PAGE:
Pantages Lobby
Pantages Lobby
The lobby.

Comparing the pictures below, it sure is hard not to miss that original marquee and the element on top of the vertical ‘Pantages’ sign. But what’s cool is, in the vintage picture, you get to see Frank Fink’s Apparel Shop to the left of the theater. What’s even cooler is when you realize the folks behind the Frolic Room next door there today chose to keep the same look of type in its outstanding neon sign.

Pantages Theatre
The Frolic Room
Pantage Theatre

When it comes to the fates of Alexander and Lois Pantages, money is a wonderful thing. Both were convicted for their crimes. However, in Lois’s case, instead of serving time, she got ten years probation after she showed the judge she was too ill to go to jail… and once her husband showed the dead man’s family’s attorney a check for $78,500. Lois Pantages, who “had been in excellent health and spirits”, died suddenly from a heart attack on her yacht off Catalina Island in 1941 at the age of 53.

Pantages Theatre
Pantages Theatre
Pantages Theatre
The foyer. I sort of remember that ceiling being covered up in the 1990s. Anyone recall? Oh, and see 'RKO Pantages' above the display case.

Pantages, not looking forward to fifty years in prison, hired a pair of crafty lawyers and won a retrial. In the new trial, they assailed the character of Alexander’s alleged victim, teenager Eunice Pringle. Pantages was acquitted in 1931. He died in bed on February 17, 1936, in his mansion at 590 North Vermont (it was razed in 1950).

Howard Hughes and RKO bought the Pantages theatre from Fox in 1949, with Hughes setting up an office for himself on the second floor (to scope out the dames at Hollywood and Vine, no doubt). Over the next eleven years, the RKO Pantages (you can still see RKO written clearly in the theater’s foyer) hosted the Academy Awards half a dozen times. The Pantages was also the home of the Emmys until 1977.

Pantage Theatre
Pantages Theatre

After having leased the theater for two years, Pacific Theatres bought the Pantages at the end of 1967. Pacific did some minor renovations, with the theater serving primarily as a movie house until 1977. That’s when the Nederlander family stepped in. They, along with Pacific Theatres, restored the Pantages and, on February 15, 1977, re-opened the theater as a legitimate house once again. The first show of this new era was the musical, Bubbling Brown Sugar. Later in 1977, the numbers of seats, which had bottomed out at 1,512, was restored to 2,691.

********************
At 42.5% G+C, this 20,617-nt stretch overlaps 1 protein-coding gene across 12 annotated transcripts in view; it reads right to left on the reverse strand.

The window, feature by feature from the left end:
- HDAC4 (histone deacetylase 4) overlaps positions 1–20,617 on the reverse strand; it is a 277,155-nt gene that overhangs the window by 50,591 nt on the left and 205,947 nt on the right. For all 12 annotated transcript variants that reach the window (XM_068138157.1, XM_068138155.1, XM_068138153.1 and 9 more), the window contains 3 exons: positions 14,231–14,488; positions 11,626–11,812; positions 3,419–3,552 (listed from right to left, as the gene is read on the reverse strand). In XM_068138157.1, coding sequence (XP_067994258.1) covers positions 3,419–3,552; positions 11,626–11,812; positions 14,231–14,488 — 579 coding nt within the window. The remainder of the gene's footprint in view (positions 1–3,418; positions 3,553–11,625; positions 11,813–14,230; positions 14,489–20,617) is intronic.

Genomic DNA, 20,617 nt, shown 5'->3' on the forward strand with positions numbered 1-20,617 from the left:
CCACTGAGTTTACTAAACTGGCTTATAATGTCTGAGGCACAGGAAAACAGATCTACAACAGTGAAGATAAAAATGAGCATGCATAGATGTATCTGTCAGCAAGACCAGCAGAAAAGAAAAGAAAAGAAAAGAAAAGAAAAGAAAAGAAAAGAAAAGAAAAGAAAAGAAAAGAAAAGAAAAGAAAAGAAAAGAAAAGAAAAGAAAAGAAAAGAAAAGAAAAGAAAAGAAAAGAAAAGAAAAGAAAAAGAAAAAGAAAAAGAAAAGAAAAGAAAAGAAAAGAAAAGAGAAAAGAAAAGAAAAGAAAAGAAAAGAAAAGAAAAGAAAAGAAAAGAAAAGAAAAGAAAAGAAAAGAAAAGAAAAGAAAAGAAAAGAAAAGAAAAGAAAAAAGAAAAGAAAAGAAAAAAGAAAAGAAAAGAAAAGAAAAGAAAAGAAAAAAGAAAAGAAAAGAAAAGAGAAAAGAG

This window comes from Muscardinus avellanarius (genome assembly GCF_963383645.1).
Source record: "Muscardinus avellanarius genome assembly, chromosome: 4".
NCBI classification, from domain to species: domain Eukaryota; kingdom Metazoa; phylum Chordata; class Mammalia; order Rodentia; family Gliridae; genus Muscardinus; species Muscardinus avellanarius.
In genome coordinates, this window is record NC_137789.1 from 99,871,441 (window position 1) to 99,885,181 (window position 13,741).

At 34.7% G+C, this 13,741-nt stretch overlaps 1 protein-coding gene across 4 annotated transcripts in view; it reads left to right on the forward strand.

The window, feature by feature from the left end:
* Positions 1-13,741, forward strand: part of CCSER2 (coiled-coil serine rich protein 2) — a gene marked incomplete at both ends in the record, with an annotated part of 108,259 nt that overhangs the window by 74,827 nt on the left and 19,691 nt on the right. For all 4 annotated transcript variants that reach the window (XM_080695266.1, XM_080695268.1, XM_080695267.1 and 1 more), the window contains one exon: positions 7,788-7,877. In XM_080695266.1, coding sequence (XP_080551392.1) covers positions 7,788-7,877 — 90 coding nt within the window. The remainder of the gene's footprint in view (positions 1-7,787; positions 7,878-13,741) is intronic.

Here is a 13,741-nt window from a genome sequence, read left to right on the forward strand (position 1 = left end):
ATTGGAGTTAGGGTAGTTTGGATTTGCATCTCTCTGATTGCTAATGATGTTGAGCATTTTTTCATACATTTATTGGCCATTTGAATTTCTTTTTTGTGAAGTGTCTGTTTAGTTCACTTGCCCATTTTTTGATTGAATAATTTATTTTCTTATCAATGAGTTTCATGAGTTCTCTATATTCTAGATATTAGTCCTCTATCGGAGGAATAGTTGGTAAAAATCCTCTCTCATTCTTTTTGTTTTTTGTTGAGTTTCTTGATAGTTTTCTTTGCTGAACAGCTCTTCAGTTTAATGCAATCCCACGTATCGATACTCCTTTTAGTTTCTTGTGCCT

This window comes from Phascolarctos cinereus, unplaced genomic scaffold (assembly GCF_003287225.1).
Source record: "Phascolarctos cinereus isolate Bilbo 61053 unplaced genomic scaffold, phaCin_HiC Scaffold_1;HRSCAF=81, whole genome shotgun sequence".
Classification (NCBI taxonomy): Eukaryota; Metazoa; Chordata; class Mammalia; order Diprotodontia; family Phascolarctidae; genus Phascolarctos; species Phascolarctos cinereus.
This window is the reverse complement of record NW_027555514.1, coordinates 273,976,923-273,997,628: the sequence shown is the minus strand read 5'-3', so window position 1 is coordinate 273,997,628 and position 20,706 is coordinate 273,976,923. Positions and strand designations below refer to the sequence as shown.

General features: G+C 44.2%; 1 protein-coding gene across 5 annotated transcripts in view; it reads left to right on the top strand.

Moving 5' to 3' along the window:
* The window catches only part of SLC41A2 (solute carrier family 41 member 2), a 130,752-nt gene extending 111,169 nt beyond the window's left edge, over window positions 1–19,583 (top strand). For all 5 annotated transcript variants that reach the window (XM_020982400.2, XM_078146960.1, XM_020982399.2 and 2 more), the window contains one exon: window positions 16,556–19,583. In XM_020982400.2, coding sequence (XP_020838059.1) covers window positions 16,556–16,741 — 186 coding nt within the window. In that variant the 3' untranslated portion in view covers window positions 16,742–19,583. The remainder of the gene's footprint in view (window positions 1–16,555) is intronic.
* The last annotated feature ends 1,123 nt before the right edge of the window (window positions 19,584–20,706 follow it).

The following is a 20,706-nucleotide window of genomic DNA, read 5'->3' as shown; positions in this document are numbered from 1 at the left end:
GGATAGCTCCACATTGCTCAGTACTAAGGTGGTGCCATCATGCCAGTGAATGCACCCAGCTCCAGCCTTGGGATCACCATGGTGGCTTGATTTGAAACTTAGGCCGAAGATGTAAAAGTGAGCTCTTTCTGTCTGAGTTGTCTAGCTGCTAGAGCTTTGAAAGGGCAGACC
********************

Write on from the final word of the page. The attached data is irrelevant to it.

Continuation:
Pantages Theatre
Pantages Theatre

The theater’s current era began with the new millennium. To gear up for a giant production of Disney’s the Lion King, the Nederlanders poured $10 million into renovating the seventy-year-old landmark. It paid off, too – the musical ran for more than two years, beginning in October 2000. Another popular run, starting in May 2003, was The Producers, with Jason Alexander and Marin Short. Wicked opened at the Pantages in February last year. Eight musicals, including Grease and Fiddler on the Roof, are scheduled for the theater after Wicked wraps its run in January.

Pantages Theatre
Pantages Theatre
The Argyle side.

At the end of last year, the Nederlander family, along with the Claret Group out of New York, announced since times were good and the real estate market was so rosy and all, the Pantages was finally going to get those long-lost ten stories of office space, plunked right atop the existing two-story building. Estimated at a cost of $75 to $100 million, the project would take as long as four years to complete, we were told. Now, I have no idea what the current plans are, but I wouldn’t blame the parties involved if they changed their minds considering what’s gone down during the past couple of months (i.e. everything). If anything, I’ve learned a valuable lesson here – whenever plans are announced to build the Pantages to twelve stories, one would be wise to sell.

Pantages Theatre
Pantages Theatre

The Pantages is an Art Deco masterpiece. I’ve been in a bunch of times, but, since I wasn’t going to fork over the cash to take in Wicked, I didn’t get in for this post (I’m not sure it would matter, as the Pantages is anti-photography, too). You can see loads of links to interior pictures on this Los Angeles Theatres site.

The black and white shots here are from a variety of sources, including the L.A. Public Library, USC’s Digital Archive, and the California State Library.

Pantages Theatre


“Another Link for Showhouse Chain” The Los Angeles Times; Mar 21, 1929, p. A9

“Mrs. Pantages Arraigned” The Los Angeles Times; Jul 18, 1929, p. A1

“Mrs. Pantages Granted Probation of Ten Years” The Los Angeles Times; Nov 9, 1929, p. A1

“Fox To Run Pantages Playhouse” The Los Angeles Times; Mar 30, 1930, p. A7

“New Theater Opens in May” The Los Angeles Times; Apr 18, 1930, p. A10

“Showhouse Construction Takes Advantage of Low Costs” The Los Angeles Times; May 4, 1930, p. D1

“New Playhouse Wholly Modern” The Los Angeles Times; Jun 1, 1930, p. B9

Schallert, Edwin “Pantages Theater Opens” The Los Angeles; Jun 6, 1930, A9

“Mrs. Lois Pantages Dies on Yacht at Catalina Island” The Los Angeles Times, Jul 19, 1941, p. 1

Vincent, Roger “Decades Later, 12-story Plan for Pantages Revived” The Los Angeles Times; Dec 6, 2007

Up next: Hollywood Walk of Fame